Archaeology and The Anarchy

The long-awaited paperback edition of The Anarchy is now available! We caught up with authors Oliver H. Creighton and Duncan W. Wright to discuss what archaeology can tell us about this turbulent time in Britain’s history.

Could you explain a bit about the history behind the ‘Anarchy’ and King Stephen’s reign?

The dramatic epithet ‘The Anarchy’ has been applied to the rule of Stephen, King of England, since the nineteenth century. This was one of the most turbulent reigns in English medieval history. Stephen of Blois, grandson of William the Conqueror, was crowned at Westminster in 1135 following a coup after the death of his uncle Henry I. The period until Stephen’s death in 1154 is notorious for the English crown being contested between the king and his cousin Matilda, while rebellious barons and Scottish invasions fermented the chaos. According to chroniclers the English landscape bristled with new castles while robber barons desecrated and fortified churches and ravaged the landscape, although our book tries hard to look beyond the image of the period painted by contemporary writers.

 ‘The Anarchy’ is the first ever archaeologically based study of the ‘Anarchy’ of King Stephen’s reign. Why do you think this is the case?

There is a vast body of work on Stephen’s reign written by some towering figures of English medieval history. In contrast, precious little had been written of the period’s archaeology, although we could glean enough from excavations of sites such as siegeworks (mini-castles, built to besiege other fortresses) to see that this approach had great potential. Our project was driven by deepening curiosity about what archaeology could (and could not) tell us about this bleak but fascinating period and its ‘real’ impact on society and landscape. We were keen to marshal and interrogate the full range of available archaeological evidence, from individual artefacts such as weapons and coins through to entire landscapes, and conduct fresh fieldwork to explore on a range of sites — especially castles, siege castles and settlements.

What were you able to learn about this particularly turbulent period by taking an archaeological approach?

In terms of the big question for historians — whether we genuinely see ‘anarchy’ in mid-12th-century England, or whether revisionist views that downplay the levels of chaos and violence are vindicated — what did our work show? Anarchy in the UK or business as usual? Is it playing safe to say that the material evidence of archaeology shows a bit of both? On the one hand, everyday material culture, such as pottery for example, shows precious little evidence for any Anarchy-period ‘event horizon’ in the archaeological record, and there are signs that in certain spheres, such as sculpture for instance, this was a period of experimentation and investment in the arts. On the other hand, our mapping of conflict events and portable material culture, such as coin hoards, (which can be argued to provide an index of insecurity) show that in those areas of the country where it was focused, the conflict hit the landscape hard. The fortification of churches and even cathedrals (Hereford’s had catapults positioned on its tower!) was just one indication of how the rules of war were being stretched. The focus of conflict in the Thames Valley and Wessex also shows that this was not a struggle over peripheral or separatist regions, but for the very heartland of English kingship. But the area of life brought into the sharpest focus by the archaeology is the rise to prominence of local lords and the seigneurial image —not just through castle-building, but through investment in sculpture within parish churches and through an unprecedented boom in monastic foundation. As local lords made their mark on local landscapes, this was unmistakably a period of image-making as well as war-mongering.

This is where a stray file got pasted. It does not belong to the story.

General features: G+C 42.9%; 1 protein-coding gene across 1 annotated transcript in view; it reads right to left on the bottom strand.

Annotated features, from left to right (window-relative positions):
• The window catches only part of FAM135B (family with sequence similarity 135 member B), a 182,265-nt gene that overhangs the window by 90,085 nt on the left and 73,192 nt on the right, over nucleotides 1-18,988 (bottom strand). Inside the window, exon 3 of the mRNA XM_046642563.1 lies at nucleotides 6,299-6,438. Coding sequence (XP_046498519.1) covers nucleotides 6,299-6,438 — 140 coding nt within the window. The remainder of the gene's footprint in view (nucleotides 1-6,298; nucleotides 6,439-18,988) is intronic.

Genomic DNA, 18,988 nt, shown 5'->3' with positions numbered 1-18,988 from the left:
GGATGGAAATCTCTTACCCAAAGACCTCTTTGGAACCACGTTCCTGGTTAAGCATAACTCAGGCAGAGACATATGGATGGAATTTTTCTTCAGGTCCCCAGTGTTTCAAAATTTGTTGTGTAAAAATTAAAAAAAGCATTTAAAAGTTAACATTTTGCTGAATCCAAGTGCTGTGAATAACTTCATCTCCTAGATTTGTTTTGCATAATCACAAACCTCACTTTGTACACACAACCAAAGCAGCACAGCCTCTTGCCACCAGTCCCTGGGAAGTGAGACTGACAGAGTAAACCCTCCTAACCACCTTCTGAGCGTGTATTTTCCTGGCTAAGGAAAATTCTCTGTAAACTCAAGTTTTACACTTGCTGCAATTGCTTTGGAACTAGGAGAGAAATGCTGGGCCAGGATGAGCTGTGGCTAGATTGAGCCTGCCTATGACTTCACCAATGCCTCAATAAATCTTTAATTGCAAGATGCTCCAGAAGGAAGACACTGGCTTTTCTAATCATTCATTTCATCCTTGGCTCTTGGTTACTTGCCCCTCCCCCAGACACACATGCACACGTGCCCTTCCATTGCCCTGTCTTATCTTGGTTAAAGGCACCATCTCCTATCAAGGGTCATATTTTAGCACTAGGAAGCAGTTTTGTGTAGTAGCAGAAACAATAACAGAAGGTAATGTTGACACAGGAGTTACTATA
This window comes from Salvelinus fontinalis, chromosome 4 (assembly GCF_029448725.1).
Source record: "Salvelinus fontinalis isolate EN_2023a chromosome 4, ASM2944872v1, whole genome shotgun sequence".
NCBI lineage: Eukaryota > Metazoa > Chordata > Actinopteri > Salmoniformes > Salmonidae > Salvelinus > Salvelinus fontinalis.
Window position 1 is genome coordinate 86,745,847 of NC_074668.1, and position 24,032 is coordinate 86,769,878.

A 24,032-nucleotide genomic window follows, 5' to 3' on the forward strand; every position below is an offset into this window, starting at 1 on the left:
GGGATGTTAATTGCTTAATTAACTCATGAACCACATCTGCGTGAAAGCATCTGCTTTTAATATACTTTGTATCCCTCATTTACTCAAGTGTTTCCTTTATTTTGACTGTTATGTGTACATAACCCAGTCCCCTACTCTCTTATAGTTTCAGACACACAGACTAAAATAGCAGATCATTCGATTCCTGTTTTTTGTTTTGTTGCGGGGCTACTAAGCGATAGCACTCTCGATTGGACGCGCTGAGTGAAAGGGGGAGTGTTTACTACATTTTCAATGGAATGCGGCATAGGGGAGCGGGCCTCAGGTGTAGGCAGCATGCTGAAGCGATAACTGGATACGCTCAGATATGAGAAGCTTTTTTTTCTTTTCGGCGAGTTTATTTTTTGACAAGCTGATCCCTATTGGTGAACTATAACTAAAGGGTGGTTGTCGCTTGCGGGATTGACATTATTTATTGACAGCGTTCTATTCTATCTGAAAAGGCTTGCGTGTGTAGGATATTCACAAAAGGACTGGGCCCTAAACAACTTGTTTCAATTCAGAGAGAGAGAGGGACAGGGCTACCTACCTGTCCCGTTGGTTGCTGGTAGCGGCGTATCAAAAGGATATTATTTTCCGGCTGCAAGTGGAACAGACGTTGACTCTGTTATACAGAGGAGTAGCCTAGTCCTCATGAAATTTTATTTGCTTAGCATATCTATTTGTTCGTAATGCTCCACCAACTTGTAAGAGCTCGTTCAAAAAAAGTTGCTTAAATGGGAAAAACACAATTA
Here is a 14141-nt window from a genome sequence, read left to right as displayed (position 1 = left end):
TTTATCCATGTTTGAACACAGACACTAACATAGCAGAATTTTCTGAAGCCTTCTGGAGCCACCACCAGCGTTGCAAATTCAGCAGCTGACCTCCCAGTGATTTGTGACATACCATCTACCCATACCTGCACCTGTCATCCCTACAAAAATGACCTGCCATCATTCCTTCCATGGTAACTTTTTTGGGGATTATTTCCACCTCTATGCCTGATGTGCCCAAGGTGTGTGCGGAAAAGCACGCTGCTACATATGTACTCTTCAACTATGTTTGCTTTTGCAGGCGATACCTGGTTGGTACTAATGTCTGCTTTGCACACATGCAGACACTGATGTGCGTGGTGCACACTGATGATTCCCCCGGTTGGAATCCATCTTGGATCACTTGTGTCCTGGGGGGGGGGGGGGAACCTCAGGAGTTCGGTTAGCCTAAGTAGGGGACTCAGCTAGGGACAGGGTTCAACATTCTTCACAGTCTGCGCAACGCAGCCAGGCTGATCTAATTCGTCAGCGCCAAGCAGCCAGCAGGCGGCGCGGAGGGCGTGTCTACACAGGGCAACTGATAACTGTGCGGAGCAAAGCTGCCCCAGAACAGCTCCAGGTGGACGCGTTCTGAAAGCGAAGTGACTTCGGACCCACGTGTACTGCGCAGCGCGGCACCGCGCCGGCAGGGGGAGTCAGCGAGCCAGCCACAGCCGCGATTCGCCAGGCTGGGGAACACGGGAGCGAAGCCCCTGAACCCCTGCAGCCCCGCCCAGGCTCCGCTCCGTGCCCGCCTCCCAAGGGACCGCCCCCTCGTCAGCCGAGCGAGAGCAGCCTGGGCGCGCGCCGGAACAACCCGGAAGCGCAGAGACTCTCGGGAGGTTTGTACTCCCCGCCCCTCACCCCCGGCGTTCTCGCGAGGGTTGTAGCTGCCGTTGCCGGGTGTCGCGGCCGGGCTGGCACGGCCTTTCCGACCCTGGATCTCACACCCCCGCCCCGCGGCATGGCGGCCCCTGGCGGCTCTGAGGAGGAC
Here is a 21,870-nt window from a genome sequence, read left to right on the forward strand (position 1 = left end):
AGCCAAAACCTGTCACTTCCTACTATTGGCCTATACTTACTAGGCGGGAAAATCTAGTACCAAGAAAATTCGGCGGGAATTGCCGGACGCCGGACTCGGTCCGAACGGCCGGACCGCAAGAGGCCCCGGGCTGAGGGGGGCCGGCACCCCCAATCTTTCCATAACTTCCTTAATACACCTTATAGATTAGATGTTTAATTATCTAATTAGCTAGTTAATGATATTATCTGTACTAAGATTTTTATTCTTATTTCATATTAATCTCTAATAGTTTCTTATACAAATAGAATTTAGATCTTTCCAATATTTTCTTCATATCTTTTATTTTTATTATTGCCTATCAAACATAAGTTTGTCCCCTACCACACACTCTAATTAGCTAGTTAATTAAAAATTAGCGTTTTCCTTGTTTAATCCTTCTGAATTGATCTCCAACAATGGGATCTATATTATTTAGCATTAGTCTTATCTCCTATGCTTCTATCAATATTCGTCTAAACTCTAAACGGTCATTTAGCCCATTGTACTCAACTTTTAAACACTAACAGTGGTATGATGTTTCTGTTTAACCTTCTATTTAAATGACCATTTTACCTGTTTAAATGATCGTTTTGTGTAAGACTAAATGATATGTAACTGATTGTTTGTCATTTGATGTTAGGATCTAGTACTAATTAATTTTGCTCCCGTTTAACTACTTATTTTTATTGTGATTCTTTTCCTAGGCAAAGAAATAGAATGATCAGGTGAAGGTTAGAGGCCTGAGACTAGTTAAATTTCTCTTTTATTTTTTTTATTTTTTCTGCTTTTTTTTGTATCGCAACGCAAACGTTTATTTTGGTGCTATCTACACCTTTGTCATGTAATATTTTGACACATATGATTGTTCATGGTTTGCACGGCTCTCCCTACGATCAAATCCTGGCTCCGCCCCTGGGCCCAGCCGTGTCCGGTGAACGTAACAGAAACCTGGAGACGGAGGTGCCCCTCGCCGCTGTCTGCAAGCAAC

How do you think this book paves the way for further research into this period of history?

We hope that our project and book can help inform and even inspire the study of other conflicts in Britain and Europe. While battlefield archaeology is a booming area of research, this project has highlighted that archaeology can help reconstruct and understand other modes and methods of conflict, especially siege warfare. Whatever form future archaeological studies of the Anarchy take, it is hoped that our work provides a useful springboard either for further investigation of other castles, siege-works and settlements or, indeed for research in other, as yet unexplored areas.

Duncan W. Wright is Senior Lecturer in Archaeology and Heritage at Bishop Grosseteste University.
Oliver H. Creighton is Professor of Archaeology at the University of Exeter.


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